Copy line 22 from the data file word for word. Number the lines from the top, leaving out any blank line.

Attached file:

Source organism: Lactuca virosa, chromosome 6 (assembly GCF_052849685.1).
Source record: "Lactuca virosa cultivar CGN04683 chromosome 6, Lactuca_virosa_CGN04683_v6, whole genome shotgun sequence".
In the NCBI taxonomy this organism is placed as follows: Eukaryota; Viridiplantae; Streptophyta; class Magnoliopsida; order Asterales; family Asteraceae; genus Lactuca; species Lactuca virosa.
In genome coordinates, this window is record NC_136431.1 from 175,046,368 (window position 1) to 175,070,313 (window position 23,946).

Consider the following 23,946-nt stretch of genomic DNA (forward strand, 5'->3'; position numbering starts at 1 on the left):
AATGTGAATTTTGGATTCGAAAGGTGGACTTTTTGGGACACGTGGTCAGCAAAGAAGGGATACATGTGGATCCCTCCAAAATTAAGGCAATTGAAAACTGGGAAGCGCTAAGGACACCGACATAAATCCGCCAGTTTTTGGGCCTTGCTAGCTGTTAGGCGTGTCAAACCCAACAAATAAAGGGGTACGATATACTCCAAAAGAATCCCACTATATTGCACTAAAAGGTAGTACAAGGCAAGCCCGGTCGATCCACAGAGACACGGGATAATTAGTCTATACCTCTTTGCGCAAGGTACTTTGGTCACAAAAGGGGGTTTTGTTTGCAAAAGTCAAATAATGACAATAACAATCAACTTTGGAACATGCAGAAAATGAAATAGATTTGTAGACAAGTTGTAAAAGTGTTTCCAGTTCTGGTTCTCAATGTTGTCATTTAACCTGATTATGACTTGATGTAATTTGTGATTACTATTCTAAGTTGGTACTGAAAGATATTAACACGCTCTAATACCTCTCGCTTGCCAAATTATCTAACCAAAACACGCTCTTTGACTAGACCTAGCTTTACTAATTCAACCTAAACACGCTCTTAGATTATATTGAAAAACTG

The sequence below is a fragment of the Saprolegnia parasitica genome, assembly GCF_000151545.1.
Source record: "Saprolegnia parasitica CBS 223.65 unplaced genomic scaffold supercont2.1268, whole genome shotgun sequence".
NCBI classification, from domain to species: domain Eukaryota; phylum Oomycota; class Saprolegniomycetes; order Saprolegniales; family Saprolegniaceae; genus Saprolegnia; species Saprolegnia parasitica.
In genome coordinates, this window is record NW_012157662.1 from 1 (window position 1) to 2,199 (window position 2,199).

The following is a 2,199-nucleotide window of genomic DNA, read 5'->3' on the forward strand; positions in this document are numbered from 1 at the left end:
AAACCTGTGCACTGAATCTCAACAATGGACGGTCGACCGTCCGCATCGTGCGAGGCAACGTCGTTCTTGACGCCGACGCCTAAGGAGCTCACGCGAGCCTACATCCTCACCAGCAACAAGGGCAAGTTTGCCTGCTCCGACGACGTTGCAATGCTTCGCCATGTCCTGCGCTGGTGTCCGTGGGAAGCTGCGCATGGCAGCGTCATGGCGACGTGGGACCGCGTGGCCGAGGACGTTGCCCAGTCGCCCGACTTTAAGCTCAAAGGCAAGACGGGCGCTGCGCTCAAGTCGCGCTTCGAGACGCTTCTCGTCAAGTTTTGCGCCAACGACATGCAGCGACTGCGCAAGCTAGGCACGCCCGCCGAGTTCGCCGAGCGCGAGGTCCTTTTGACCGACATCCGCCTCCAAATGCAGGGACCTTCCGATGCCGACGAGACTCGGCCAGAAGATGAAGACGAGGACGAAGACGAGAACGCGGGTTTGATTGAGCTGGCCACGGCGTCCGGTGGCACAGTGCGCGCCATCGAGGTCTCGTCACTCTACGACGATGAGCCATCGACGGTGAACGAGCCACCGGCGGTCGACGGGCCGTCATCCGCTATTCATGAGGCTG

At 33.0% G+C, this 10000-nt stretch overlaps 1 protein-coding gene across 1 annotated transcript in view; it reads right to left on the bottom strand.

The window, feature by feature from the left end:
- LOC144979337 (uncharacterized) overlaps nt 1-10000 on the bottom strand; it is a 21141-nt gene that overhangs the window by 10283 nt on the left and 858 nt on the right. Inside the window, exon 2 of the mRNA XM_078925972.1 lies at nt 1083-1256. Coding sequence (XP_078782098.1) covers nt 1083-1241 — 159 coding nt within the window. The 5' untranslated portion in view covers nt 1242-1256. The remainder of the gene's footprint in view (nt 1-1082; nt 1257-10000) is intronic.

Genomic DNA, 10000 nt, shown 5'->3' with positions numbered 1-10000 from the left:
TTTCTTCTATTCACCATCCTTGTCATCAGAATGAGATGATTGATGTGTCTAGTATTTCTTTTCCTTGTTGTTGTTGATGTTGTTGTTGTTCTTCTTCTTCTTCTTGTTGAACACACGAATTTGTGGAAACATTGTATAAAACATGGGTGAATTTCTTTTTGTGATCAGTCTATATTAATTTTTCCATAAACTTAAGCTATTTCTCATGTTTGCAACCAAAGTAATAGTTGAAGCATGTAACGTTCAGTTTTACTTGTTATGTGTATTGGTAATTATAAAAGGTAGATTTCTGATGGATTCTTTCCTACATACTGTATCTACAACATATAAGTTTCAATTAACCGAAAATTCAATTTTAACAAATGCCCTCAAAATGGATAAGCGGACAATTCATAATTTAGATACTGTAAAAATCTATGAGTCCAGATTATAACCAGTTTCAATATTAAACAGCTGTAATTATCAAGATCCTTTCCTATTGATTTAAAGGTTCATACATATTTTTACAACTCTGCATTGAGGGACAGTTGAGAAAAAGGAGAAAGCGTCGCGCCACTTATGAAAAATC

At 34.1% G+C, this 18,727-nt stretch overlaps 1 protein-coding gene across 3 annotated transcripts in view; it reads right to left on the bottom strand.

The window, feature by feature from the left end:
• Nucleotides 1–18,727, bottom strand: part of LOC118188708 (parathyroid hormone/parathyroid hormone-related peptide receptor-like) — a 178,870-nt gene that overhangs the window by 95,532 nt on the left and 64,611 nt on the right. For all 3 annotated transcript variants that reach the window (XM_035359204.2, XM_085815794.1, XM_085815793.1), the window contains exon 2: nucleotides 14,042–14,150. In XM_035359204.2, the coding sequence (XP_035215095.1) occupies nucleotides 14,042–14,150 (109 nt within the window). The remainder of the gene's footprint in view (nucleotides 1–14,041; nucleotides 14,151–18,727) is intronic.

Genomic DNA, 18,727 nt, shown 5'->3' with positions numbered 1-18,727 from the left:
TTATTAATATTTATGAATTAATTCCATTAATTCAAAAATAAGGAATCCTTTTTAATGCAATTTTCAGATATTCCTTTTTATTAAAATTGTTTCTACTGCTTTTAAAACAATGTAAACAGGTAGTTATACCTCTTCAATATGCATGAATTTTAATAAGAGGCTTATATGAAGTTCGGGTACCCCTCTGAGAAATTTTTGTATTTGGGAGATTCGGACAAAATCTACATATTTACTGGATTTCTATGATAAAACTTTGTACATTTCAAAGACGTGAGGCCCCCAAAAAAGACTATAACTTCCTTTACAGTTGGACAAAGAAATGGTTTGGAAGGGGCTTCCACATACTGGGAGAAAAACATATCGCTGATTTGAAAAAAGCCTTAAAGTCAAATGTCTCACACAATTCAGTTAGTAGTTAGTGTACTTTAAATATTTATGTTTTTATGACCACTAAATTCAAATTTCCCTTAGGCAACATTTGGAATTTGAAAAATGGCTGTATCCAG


TTATTAATATTTATGAATTAATTCCATTAATTCAAAAATAAGGAATCCTTTTTAATGCAATTTTCAGATATTCCTTTTTATTAAAATTGTTTCTACTGCTTTTAAAACAATGTAAACAGGTAGTTATACCTCTTCAATATGCATGAATTTTAATAAGAGGCTTATATGAAGTTCGGGTACCCCTCTGAGAAATTTTTGTATTTGGGAGATTCGGACAAAATCTACATATTTACTGGATTTCTATGATAAAACTTTGTACATTTCAAAGACGTGAGGCCCCCAAAAAAGACTATAACTTCCTTTACAGTTGGACAAAGAAATGGTTTGGAAGGGGCTTCCACATACTGGGAGAAAAACATATCGCTGATTTGAAAAAAGCCTTAAAGTCAAATGTCTCACACAATTCAGTTAGTAGTTAGTGTACTTTAAATATTTATGTTTTTATGACCACTAAATTCAAATTTCCCTTAGGCAACATTTGGAATTTGAAAAATGGCTGTATCCAG